European pension funds have been slow to shift assets to higher-yielding investments such as hedge funds and private equity even as pressure is building to improve returns, according to Greenwich Associates' 2005 report on the European investment management industry. In fact, corporate pension funds have been returning to less risky absolute-return strategies overall, with the percentage of asset allocation in government bonds increasing to 29% from 27% for the two years ended Dec. 31. The change is being done to meet the demands of new accounting standards and increasing liabilities.
"The implementation of IFRS/IAS (accounting rules) has reduced the appetite to go into the riskier categories and is driving down risk tolerance," said Berndt Perl, Greenwich's managing partner. "This is a dilemma since they need more yield on the one side, but new reporting requirements are not helping."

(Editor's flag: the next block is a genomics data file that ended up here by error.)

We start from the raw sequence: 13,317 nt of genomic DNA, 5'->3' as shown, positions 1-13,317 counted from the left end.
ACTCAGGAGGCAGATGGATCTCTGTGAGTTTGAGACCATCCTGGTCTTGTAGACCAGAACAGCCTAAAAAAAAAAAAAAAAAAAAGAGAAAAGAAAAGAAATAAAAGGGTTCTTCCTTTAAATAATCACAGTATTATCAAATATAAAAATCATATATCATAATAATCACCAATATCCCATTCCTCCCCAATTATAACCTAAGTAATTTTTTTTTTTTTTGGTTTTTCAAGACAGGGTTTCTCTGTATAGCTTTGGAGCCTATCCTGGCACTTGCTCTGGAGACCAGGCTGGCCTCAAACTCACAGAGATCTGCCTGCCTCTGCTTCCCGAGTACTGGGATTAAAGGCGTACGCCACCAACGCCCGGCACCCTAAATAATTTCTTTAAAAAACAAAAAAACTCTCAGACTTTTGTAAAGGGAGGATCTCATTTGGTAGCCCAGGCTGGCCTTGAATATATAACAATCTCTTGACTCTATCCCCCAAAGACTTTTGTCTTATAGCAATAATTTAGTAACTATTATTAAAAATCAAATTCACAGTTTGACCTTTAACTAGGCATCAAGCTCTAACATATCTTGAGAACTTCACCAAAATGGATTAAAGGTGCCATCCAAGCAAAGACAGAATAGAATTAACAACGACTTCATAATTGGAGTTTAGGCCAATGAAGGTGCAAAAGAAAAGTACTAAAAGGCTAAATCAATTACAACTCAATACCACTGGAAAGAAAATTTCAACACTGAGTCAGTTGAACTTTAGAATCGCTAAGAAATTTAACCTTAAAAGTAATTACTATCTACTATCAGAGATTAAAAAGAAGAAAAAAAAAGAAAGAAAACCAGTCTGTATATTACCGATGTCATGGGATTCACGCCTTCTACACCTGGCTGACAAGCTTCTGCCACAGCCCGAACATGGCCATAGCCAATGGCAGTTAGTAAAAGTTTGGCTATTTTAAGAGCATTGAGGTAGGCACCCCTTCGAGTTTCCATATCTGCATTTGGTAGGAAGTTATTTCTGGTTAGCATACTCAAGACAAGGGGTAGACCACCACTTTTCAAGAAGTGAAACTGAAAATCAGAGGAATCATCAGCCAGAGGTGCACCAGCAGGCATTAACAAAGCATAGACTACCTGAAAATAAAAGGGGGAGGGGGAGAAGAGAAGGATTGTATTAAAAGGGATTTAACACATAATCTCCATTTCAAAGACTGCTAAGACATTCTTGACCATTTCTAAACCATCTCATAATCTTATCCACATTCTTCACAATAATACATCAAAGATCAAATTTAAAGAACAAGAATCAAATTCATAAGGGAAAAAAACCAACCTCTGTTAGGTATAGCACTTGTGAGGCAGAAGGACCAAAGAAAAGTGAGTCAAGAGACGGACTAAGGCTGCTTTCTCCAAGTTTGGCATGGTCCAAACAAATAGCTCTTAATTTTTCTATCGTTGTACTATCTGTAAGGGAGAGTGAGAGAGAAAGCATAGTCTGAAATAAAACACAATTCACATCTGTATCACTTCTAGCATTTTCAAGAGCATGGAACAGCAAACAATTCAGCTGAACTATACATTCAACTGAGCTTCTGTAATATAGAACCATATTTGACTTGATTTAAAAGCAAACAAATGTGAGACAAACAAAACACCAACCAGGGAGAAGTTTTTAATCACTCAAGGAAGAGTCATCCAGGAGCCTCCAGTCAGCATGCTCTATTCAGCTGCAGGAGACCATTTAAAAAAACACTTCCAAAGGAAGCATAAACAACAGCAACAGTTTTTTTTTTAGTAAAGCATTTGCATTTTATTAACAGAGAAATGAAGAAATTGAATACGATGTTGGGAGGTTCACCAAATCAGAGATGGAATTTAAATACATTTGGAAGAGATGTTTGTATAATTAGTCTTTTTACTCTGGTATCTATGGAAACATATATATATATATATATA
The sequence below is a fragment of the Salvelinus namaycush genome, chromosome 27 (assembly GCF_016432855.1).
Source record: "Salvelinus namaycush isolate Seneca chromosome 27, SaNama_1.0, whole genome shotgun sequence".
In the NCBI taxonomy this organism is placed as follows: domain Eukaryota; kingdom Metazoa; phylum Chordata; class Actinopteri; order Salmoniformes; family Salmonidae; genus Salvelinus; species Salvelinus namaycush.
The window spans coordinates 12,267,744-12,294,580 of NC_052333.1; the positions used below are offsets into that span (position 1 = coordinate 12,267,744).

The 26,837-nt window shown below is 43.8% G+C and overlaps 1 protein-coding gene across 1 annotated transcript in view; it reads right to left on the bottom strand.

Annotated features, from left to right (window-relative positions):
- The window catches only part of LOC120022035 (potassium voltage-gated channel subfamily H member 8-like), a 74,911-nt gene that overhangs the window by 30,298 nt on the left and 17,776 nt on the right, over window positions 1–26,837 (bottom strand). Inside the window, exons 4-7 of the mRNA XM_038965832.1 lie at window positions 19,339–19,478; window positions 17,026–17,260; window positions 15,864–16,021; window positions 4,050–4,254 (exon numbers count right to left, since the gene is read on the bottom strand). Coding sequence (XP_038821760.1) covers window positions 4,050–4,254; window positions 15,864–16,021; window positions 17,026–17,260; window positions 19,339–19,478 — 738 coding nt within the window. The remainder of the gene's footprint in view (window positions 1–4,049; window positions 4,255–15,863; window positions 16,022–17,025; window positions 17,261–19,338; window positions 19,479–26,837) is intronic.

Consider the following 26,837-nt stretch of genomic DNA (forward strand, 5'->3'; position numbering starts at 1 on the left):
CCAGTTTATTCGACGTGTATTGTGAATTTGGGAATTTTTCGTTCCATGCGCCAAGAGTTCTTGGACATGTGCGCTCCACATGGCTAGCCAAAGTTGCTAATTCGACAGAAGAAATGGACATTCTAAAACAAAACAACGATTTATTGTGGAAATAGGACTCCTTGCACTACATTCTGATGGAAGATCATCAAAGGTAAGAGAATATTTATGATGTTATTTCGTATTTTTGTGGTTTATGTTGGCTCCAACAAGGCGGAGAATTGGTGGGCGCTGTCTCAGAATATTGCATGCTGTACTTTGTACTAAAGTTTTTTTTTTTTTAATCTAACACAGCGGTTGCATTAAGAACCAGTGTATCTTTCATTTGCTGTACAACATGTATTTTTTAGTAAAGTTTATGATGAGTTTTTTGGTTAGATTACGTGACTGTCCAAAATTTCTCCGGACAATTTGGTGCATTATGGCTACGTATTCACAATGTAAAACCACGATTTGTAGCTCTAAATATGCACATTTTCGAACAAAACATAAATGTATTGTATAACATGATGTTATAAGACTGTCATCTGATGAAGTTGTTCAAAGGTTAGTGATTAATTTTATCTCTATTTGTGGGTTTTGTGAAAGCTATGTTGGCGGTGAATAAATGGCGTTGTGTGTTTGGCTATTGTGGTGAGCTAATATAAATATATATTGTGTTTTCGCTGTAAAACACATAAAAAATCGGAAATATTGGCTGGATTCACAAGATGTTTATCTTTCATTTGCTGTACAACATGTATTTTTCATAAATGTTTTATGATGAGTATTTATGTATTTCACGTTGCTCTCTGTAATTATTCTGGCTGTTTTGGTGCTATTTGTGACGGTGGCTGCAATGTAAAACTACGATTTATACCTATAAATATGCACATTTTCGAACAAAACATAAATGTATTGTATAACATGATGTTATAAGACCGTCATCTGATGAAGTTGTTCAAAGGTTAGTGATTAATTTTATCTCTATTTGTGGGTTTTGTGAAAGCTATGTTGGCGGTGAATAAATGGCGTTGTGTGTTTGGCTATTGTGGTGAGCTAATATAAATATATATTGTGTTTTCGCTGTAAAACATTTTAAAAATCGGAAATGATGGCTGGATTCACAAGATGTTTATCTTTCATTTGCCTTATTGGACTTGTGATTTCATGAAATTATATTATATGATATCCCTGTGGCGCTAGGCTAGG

The trend toward loss aversion is most obvious in the European hedge fund and private equity markets. This is not only due to the mark-to-market accounting implementation, which critics say penalizes risk-taking, but also to the lower-than-expected hedge fund returns. As a result, the percentage of European institutions planning to begin dipping into hedge funds decreased to 8% in spring 2004 from 23% the year before, and those expected to hire a hedge fund manager fell to 8% from 23% in the same period.